The mayor needs this extra cash so she can launch the most aggressive capital spending program in the city’s history – $50 million for a handful of mega-projects. This spending program will leave the city with crippling debt, homeowners with higher property taxes and utility customers with massive rate increases, including a 42 percent increase in storm water fees and a 44 percent increase in sewer rates.

The mayor wants to maintain city bureaucracy at a time when other cities are slashing operating expenses and laying off employees. If the City Council approves the mayor’s reckless agenda, they will likely condemn the city to years of financial turmoil.

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Bainbridge police face ‘cuts on top of cuts’

While one Bainbridge police officer was in Port Orchard to drop a suspect off at the county jail the other two on-duty officers were rushing to the home of suicidal woman with a kitchen knife.

That’s about the time their radios crackled with reports of a car collision blocking a major island roadway.

“If we had anybody loose, we would have sent somebody,” said Bainbridge Police Chief Matt Haney, recounting a busy evening for his department late last month. “But when things happen all at once, all of a sudden… sometimes we don’t have the flexibility to cover all things.”

The department’s ability to cover the island may stretch even thinner next year with proposed budget reductions that would pull one patrol officer position from the payroll and eliminate the city’s emergency manager.

“The perception could be that ‘oh, it’s just one officer,’ but it does impact everything,” Haney said, expecting a roster of 22 commissioned officers in 2009. “It’ll be tough next year.”

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Despite outcry, city moves forward with debt-funded plan

The City Council narrowly approved a controversial bond-funded plan Wednesday that would put nearly $1.8 million toward small-scale capital projects.

“We’re all taxpayers and wish the city could meet its obligations without going into debt,” said Councilman Barry Peters. “Projects like the famous bathroom are now virtually done and we have to pay for it,” he said, noting that the long delayed Waterfront Park restroom is, after almost eight years, finally set for completion in the coming months.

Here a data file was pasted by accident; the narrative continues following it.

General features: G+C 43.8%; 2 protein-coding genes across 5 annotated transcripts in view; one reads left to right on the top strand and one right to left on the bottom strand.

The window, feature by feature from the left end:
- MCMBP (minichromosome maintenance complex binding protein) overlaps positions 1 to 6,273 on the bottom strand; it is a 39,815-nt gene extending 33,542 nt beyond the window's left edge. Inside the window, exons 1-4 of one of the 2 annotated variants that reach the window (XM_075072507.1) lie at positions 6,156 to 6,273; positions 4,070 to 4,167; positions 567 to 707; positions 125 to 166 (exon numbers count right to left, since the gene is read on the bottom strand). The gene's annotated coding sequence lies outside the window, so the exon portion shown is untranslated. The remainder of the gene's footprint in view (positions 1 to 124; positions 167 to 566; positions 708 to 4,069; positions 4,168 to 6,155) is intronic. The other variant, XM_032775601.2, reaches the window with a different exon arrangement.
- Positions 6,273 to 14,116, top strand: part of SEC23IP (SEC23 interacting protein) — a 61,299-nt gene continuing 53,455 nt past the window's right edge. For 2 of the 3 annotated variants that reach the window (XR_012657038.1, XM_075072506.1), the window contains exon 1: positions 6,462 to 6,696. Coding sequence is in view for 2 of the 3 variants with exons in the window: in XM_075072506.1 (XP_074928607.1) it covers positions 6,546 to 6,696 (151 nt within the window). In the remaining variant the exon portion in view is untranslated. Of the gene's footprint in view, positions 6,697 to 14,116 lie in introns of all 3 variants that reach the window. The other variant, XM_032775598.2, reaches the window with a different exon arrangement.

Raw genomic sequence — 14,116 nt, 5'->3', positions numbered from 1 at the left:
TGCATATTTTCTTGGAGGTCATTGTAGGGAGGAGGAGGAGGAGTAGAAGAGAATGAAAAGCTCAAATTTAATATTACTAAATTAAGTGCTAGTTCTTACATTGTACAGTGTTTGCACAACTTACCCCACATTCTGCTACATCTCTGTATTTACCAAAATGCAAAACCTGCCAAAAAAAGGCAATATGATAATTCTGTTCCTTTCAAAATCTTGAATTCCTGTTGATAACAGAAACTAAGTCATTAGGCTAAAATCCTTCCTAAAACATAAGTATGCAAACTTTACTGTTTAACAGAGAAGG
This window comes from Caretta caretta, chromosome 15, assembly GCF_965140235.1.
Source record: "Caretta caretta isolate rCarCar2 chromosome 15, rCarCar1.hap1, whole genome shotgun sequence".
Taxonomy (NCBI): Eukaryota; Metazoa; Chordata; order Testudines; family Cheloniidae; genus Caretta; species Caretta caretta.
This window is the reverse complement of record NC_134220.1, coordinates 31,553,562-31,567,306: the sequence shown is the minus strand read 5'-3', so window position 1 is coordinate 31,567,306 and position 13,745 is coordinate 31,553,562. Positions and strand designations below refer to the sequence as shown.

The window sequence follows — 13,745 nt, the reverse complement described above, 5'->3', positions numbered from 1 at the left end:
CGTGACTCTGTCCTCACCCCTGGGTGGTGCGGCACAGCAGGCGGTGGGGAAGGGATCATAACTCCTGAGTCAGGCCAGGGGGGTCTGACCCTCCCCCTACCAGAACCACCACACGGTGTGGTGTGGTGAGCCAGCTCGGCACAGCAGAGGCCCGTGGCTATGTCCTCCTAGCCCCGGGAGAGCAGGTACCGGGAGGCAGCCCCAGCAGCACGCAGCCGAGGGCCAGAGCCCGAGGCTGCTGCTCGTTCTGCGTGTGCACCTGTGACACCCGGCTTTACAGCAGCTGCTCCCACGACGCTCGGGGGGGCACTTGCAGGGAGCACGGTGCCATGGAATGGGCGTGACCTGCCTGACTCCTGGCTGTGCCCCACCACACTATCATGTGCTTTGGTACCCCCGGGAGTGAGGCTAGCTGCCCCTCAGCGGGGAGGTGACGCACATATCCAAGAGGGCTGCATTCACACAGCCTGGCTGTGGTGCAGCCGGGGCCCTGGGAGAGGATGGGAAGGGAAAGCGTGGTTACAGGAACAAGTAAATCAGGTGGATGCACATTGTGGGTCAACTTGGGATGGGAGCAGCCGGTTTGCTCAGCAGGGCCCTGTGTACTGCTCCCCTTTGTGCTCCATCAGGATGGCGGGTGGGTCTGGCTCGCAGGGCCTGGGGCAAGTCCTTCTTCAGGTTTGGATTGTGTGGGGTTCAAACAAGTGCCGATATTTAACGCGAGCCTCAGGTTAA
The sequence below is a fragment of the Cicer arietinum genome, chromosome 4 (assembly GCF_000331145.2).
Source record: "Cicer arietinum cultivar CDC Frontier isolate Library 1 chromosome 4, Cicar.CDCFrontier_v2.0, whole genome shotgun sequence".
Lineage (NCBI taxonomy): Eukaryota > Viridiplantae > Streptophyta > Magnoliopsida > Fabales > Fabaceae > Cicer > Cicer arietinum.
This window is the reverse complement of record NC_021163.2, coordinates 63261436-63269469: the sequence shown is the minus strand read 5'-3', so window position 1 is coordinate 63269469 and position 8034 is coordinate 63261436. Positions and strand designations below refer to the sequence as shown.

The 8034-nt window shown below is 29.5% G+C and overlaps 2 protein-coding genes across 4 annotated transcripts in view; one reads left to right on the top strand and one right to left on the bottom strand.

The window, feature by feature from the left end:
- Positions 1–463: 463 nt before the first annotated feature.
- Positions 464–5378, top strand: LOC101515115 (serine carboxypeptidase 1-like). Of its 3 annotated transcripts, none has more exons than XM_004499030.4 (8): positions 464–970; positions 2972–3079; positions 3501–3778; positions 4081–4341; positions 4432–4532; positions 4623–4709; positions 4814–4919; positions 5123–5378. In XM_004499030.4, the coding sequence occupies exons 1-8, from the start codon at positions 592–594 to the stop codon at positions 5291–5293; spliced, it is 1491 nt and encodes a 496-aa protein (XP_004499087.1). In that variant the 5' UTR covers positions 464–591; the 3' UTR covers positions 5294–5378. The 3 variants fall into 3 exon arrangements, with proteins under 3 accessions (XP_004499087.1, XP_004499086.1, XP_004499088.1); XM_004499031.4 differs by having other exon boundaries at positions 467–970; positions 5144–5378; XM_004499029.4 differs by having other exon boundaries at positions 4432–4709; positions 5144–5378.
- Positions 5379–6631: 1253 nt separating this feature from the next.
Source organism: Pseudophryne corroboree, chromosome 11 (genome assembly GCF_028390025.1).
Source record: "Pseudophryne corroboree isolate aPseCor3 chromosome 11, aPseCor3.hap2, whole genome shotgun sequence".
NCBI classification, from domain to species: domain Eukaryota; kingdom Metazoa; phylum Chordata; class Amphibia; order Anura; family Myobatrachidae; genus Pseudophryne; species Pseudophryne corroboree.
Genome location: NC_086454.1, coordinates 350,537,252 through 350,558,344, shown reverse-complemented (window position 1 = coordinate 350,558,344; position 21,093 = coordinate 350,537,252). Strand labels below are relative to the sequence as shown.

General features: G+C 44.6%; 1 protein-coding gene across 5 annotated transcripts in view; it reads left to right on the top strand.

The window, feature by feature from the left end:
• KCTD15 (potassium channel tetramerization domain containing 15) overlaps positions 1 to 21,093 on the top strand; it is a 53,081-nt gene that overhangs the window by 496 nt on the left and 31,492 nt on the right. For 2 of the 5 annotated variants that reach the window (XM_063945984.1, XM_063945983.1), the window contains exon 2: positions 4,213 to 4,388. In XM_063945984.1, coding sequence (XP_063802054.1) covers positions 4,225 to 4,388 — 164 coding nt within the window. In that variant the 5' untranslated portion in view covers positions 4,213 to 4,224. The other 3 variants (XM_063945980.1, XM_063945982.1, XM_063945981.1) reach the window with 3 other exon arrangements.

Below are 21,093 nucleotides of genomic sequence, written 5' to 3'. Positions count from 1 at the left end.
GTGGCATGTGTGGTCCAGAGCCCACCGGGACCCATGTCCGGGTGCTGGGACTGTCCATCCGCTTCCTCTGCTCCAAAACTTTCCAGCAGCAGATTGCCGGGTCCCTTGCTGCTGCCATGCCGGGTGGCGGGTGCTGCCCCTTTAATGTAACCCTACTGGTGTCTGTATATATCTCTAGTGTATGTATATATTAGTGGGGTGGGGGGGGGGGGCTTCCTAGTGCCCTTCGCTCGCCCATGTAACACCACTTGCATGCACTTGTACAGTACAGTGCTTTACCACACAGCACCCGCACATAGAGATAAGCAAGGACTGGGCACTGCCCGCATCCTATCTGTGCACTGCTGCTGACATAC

Road repairs, bicycle lanes and city dock upgrades were also included in the bond-funded plan.

While using bonds to fund capital projects is common, critics argued that most of the plan’s elements were for small items that could have been paid for out of the general fund or deferred to a later time when the city wasn’t facing a $2.5 million revenue shortfall.

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Cutting capital projects

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There’s a lot of dollars up for discussion at City Hall tomorrow. The City Council is scheduled for a four-hour capital facilities plan workshop starting at 10 a.m.

At 7 p.m., the council reconvenes to tackle proposed capital projects reductions, proposed additional funding for a code update project and priorities for federal transportation funding.

See my story about the proposed capital cuts below.

Deep cuts planned for city capital projects
By Tristan Baurick

The City Council will vote on a proposal to slash $2.8 million worth of capital projects tomorrow in an effort to balance a budget hit with unexpected revenue shortfalls.

The proposed cuts include $400,000 for road preservation work, $120,000 for new trails, a $10,000 roof repair for the senior center and $75,000 to plan the senior center’s expansion.

Finance Director Elray Konkel said none of the cuts were easy. But the city, he added, is faced with a simple money problem.

“We just don’t have the cash,” he said.

The reductions were initiated after the city forecasted a $2.5 million revenue decline largely due to a weakening housing market.

At $1.5 million, the largest line item in the capital reduction plan is for the purchase of the Quay Bainbridge apartment complex. The city had already backed out of a deal that would have preserved the 70 units as affordable housing when the property’s value was appraised at far less than its asking price.